After years of writing and content strategy work, I know all too well how keeping your site living and breathing with fresh content can grow burdensome (it’s one of the reasons I’m only just now getting back into the blogosphere). Around my house, we often say: “The content monster must be fed.” These days, with the popularity of content marketing, organizations are struggling to keep from being gobbled up by their content monsters. Curating content seems like a great solution.
Curated content is powerful.
Before I go much further, I want to be clear. I’m not against curated content. It is a very powerful way to reach your audience. Some of my favourite sites gather the best of the web in their subject area and feed me excellent information. I discover new ideas and new people to follow all the time. It’s a big reason I subscribe to blogs, Twitter and other social media, so I can keep up with what sources I respect are into.
It’s no silver bullet.
The problem is that there’s a disturbing trend in the way people are talking about content curation. While many of those who publicly advocate for its effectiveness talk about the strategy effort it takes to do it right, out in the wide world something sinister is happening.
I hear decision makers looking at content curation tools as a quick way to get around the real work of generating quality content. In-house writers and editors are being devalued because it seems easier and cheaper to get content elsewhere: “Let’s just sign up for a content curation tool and in a few clicks a day, there you go, more traffic to our site”
Hmmm… Something about this sounds very familiar to me. Over my years in the software industry, I’ve heard similar talk about software test automation (being married to one of the software testing world’s leading bloggers did help raise my awareness ). People often jump at test automation as a solution for gnarly testing tasks. Why pay expensive, skilled testers, when the technology can do it for us… Hmmm…
How to cop-out.
Why spend money hiring more writers? Why wait on the time it takes to edit and proof content? Why bother when the web is teeming with content to point to?
Because, the success of any content curation effort must rest on providing excellent, relevant content.
Remember why I follow certain sources? Because I respect them. This doesn’t mean I love every article they point my way, but I generally trust they will point me to relevant, interesting and accurate content. Relevant, interesting and accurate content takes work, whether it is curated or original writing.
So, while you may not need to hire as many writers, you may need to increase your editorial staff to select the right content. And, this must be more than just scanning a headline and seeing it as mostly relevant to the subject. Someone who understands your audience and your business strategy should carefully choose the content.
Reputation on the web is hard-won but quickly lost.
Other big no-nos.
While my beef today is with this trend towards curation cop-out, I see a few other things that concern me about some curation efforts out there:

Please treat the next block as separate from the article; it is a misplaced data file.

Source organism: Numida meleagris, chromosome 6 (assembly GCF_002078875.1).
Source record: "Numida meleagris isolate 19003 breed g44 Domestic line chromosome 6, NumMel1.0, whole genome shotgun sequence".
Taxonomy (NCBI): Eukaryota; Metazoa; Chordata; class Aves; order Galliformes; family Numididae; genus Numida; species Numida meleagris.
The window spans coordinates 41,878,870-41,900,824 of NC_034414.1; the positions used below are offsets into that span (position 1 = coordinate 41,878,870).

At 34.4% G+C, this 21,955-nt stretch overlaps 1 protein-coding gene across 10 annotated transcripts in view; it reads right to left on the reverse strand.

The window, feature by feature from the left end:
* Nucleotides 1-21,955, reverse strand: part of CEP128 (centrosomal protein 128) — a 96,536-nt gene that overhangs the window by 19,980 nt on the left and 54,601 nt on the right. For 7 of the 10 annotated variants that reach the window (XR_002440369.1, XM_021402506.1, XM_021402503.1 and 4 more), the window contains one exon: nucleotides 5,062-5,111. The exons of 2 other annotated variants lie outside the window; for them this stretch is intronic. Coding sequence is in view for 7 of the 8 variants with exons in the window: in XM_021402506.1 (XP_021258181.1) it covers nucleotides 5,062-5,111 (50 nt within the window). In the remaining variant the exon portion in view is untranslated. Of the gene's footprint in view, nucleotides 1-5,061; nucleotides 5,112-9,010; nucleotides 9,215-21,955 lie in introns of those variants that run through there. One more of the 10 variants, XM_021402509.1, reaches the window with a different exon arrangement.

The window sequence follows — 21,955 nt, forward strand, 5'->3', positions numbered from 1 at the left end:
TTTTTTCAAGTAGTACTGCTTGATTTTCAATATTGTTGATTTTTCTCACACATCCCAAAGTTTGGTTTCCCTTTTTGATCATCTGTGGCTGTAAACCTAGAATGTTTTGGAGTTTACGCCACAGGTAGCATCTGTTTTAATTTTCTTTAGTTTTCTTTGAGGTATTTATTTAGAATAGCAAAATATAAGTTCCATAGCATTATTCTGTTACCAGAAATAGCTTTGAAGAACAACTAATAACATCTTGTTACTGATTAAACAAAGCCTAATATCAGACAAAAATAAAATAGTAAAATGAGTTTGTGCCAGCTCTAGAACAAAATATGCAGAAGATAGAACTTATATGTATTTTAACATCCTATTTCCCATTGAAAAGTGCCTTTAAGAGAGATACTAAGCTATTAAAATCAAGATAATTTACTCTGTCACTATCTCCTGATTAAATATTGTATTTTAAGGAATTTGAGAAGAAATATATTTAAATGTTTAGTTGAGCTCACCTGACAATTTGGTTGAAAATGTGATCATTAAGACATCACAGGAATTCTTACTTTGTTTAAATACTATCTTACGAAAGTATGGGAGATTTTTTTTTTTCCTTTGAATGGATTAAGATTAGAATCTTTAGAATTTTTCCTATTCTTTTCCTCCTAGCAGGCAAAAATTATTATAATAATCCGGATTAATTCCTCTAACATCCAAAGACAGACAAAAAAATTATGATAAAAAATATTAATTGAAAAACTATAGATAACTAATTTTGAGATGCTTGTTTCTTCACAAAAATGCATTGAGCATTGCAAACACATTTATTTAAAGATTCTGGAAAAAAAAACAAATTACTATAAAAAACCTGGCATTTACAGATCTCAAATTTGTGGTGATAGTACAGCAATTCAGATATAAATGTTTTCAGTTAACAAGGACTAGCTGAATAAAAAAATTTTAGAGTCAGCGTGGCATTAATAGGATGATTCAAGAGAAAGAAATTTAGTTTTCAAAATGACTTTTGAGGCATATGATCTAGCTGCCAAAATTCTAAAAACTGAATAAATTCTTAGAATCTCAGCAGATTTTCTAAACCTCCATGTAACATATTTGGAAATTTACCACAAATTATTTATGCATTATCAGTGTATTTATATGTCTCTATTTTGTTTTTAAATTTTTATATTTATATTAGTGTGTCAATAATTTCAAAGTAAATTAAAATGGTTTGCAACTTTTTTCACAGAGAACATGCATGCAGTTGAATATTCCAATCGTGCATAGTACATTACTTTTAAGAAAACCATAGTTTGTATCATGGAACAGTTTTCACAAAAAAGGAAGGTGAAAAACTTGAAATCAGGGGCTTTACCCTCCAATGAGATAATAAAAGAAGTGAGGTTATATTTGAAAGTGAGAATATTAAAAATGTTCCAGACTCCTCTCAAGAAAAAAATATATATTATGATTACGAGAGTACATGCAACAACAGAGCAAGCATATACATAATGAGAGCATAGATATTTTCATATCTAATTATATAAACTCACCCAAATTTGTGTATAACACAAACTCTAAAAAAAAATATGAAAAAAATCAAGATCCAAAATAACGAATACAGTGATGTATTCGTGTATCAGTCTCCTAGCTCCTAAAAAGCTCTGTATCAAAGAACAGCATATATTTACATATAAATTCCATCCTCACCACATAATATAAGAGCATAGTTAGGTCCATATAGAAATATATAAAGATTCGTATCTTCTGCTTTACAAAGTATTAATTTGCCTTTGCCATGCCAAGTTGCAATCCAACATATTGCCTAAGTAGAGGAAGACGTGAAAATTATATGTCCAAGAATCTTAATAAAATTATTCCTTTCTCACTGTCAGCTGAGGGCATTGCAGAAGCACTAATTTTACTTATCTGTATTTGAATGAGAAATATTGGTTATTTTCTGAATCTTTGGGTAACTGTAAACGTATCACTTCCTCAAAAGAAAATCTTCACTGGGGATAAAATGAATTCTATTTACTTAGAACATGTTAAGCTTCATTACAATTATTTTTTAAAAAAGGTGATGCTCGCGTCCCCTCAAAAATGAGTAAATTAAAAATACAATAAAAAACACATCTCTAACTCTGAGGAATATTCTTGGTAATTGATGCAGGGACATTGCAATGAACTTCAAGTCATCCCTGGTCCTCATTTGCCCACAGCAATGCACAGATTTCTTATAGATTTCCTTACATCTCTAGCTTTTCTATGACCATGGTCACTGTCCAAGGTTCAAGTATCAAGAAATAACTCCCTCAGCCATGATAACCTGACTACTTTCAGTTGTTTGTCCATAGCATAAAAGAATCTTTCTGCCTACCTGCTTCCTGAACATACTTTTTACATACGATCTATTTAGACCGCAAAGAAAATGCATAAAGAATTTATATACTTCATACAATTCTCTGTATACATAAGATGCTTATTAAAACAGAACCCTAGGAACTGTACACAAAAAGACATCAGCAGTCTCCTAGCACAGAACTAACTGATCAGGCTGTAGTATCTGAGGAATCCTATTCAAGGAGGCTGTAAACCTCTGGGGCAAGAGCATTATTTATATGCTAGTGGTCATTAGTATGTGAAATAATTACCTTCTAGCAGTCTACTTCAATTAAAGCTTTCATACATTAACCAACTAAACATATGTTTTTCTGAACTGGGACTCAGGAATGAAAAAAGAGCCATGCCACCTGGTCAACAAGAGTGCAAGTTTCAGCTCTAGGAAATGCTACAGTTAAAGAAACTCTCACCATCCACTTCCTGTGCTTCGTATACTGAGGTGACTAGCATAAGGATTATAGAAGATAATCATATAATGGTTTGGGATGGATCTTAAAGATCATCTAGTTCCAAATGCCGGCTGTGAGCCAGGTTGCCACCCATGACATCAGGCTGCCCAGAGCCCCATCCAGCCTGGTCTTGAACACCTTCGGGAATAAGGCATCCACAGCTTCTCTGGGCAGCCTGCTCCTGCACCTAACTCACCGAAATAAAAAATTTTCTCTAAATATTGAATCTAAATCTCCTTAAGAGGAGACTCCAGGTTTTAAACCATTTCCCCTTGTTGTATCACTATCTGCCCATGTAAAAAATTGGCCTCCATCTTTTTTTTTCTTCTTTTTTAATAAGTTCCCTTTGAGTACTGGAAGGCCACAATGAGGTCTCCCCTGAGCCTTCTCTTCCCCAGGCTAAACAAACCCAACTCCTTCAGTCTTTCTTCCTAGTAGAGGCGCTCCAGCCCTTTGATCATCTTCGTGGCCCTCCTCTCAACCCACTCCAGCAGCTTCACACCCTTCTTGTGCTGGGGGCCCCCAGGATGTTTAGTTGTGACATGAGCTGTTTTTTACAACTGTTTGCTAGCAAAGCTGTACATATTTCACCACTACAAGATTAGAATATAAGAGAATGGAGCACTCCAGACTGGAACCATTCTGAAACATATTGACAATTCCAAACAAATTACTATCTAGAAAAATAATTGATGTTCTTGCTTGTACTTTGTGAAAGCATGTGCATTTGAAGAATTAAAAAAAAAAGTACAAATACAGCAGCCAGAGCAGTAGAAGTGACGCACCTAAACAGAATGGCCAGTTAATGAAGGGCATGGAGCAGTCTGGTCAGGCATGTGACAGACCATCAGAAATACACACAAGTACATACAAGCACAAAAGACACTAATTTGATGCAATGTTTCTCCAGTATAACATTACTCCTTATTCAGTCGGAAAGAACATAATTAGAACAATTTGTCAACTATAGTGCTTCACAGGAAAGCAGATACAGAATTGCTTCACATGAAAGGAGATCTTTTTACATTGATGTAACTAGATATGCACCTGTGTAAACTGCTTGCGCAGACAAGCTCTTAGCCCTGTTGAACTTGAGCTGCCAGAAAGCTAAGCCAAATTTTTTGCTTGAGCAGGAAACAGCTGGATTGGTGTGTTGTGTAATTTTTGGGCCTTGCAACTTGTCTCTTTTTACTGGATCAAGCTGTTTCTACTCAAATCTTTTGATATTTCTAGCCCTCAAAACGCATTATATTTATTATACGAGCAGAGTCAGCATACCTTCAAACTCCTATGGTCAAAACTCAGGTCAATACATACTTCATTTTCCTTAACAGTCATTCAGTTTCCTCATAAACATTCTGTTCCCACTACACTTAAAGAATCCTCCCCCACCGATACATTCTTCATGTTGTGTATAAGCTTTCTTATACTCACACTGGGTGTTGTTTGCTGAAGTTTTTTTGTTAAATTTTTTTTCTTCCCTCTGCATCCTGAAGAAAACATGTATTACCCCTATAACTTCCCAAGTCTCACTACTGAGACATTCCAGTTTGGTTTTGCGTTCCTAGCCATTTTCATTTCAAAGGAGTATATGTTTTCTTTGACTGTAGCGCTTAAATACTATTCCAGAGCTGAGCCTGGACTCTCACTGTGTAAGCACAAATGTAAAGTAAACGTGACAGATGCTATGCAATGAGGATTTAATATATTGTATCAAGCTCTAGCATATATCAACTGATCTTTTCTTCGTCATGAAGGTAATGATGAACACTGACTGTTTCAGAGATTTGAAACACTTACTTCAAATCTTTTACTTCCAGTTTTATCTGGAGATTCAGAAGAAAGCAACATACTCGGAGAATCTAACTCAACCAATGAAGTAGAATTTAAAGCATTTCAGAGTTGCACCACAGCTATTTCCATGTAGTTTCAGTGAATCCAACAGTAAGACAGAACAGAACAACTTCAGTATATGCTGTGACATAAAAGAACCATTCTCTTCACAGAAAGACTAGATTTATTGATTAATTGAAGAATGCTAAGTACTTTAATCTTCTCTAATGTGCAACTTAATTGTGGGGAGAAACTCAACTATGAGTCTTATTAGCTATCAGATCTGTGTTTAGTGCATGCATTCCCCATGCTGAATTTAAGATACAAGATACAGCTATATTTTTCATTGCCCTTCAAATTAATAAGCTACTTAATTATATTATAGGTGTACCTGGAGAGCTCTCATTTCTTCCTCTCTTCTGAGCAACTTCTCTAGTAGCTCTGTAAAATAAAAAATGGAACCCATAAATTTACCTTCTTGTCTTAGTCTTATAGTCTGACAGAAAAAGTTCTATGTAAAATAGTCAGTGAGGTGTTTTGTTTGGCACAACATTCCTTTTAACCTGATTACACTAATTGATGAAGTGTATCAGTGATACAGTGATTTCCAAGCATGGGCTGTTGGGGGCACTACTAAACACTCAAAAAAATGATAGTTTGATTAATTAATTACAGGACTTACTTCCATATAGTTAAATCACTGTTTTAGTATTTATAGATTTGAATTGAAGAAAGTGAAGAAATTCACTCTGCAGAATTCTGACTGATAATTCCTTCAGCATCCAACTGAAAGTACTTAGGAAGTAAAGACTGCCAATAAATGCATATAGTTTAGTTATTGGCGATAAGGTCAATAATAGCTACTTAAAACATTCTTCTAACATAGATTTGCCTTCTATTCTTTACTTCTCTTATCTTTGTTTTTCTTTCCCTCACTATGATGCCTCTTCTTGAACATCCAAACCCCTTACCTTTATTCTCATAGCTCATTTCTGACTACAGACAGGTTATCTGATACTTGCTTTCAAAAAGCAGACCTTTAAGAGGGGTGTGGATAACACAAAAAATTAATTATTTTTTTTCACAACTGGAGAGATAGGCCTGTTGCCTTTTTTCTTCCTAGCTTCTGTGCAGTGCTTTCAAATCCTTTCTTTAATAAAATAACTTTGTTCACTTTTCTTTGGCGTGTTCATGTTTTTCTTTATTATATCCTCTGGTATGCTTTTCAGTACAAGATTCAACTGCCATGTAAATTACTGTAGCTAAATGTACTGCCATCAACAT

- Valuing quantity over quality. One of the reasons I like the sources that I do is because they select the right content for me. I don’t care if I only have one or two posts or tweets a week. I care more that what they select fits my expectations. I’ve given up on some sources because not enough of their content met my needs.
- Content Bombardment. Twitter and other 140-character social media platforms are usually where this frustrates me the most. I realize that there is a delicate balance between getting content out to your followers and getting lost in the mélée of other tweets. But, work hard to find the balance between frequency and your users needs. There are some sources that I have promptly unfollowed because I felt inundated and unable to keep up. Think about your audience and what their lifestyles can tolerate. Carefully timing and strategic repetition will keep your followers watching you.
- Minimal attribution. A few sites I’ve noticed format the page so that curated content blends in with their own content. Bad examples of these sites even obscure or minimize the original authors’ names. If you’re going to curate, explain what you’re doing. You’re using other people’s content to fuel your search engine juice–at no cost–so the least you can do is plug them appropriately.
- Lack of compensation. For the most part, the currency of curation is to get paid in search engine juice and traffic to your site. Maybe I’m not aware of a system that gives real money kickbacks to original authors. It worries me that independent-minded people are out there writing, unpaid and on their own time, and then larger, profitable organizations will leverage this content to drive their own business.
Who’s left to write good content?
If everybody curates, who’s left to write good content? What will feed the content monster? Junk. Please, don’t short-change your content efforts by copping-out in your curation efforts. Both need thought and strategy. Both are worth investing in.
So, curate to your heart’s content, but please do it responsibly and respect the craft it takes to write good content. You still need talented writers and editors to create good content. And, take the time to consider your audience — it will help you become a respected source for like-minded people. With the volumes of content bombarding us every day on the web, well-written and properly-curated content can guide the right audience to your door. But, that takes time, skill and effort. Don’t cop-out. The investment is worth it.
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